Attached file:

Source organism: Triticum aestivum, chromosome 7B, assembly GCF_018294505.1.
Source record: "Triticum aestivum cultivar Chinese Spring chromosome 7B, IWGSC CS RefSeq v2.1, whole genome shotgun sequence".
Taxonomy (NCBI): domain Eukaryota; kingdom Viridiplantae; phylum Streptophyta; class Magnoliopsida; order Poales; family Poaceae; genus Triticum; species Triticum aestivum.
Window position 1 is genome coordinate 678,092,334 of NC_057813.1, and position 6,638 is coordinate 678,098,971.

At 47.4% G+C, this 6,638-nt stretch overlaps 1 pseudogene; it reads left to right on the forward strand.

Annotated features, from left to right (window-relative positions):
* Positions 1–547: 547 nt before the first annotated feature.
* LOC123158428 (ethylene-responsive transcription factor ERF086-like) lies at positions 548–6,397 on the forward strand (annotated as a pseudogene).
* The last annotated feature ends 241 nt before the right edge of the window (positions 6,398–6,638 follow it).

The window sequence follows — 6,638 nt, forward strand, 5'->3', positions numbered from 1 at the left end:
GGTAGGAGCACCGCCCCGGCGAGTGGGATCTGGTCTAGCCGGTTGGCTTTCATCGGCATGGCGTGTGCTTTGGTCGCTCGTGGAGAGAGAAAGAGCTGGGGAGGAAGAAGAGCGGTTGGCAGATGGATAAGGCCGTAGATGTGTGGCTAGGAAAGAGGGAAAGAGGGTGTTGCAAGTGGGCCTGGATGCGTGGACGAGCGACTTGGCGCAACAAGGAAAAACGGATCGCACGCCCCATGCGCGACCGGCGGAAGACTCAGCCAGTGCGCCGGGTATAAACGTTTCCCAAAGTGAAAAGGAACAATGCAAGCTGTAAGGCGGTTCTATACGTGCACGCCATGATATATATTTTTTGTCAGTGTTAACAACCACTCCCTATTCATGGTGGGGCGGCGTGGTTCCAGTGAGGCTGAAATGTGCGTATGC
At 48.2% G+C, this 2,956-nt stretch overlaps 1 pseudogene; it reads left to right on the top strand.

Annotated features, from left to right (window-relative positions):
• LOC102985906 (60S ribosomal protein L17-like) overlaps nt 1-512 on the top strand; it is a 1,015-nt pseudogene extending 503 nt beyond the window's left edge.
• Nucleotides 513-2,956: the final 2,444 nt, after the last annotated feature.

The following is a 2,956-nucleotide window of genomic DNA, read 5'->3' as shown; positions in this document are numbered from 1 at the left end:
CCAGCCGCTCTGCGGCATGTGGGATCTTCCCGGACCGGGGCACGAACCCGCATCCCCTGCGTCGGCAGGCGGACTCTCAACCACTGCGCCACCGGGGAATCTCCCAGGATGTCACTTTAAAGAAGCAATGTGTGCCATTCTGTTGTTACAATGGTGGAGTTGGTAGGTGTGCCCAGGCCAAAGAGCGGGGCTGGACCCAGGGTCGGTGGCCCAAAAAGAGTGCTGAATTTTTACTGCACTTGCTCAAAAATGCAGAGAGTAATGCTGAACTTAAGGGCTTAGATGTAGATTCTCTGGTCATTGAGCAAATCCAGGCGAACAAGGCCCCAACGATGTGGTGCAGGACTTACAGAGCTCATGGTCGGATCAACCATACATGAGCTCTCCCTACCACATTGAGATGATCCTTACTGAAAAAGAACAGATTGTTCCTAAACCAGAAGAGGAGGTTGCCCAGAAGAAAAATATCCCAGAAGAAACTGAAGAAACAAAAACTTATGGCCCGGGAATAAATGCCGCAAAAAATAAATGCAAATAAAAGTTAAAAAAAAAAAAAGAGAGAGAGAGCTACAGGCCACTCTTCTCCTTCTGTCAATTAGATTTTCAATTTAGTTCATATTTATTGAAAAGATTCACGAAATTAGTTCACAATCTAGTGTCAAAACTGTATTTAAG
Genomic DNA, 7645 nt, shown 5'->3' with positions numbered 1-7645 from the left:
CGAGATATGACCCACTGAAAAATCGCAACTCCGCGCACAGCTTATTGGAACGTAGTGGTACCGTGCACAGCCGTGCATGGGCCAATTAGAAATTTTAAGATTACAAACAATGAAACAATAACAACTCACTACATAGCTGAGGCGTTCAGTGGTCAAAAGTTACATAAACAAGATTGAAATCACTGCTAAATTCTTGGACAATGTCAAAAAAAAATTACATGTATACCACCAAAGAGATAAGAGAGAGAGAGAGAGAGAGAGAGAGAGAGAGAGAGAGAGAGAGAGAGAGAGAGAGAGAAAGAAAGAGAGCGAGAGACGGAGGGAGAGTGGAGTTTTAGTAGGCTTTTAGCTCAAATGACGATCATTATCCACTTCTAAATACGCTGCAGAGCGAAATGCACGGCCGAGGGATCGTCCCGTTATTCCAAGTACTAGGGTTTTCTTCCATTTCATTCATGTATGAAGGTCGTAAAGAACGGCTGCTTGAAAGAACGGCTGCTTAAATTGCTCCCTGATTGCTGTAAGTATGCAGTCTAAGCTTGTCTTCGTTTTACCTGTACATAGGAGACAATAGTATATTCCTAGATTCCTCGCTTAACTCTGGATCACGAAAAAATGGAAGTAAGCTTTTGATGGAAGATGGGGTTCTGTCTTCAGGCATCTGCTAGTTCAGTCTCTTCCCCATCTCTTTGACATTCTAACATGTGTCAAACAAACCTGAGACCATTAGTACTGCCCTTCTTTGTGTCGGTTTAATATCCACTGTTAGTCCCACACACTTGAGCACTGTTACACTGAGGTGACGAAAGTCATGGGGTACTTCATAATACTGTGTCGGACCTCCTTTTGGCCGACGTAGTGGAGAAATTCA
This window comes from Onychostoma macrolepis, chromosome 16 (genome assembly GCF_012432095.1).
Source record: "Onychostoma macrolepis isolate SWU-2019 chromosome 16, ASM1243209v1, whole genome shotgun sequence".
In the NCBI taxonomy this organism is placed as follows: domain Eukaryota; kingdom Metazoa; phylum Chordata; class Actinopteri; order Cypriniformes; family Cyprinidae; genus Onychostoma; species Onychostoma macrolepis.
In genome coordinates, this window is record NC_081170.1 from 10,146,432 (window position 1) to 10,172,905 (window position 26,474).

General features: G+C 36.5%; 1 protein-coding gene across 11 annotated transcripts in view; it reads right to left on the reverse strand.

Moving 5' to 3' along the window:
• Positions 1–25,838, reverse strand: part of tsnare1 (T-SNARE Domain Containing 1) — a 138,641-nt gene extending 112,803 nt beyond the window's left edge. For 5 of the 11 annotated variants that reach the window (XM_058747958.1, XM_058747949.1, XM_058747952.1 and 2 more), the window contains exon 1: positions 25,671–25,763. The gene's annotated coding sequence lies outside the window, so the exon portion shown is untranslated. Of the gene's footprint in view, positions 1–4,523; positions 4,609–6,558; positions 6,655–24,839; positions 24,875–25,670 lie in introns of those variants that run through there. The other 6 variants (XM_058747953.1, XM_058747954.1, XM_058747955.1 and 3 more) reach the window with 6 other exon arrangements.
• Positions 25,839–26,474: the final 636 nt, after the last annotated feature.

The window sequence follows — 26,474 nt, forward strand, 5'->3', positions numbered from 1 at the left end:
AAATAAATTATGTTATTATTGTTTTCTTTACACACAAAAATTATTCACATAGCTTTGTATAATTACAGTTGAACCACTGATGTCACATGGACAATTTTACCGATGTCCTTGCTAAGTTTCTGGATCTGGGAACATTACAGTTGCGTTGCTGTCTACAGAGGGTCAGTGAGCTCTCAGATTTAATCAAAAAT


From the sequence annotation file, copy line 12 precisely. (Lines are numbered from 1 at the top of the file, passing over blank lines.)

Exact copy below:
At 48.2% G+C, this 2,956-nt stretch overlaps 1 pseudogene; it reads left to right on the top strand.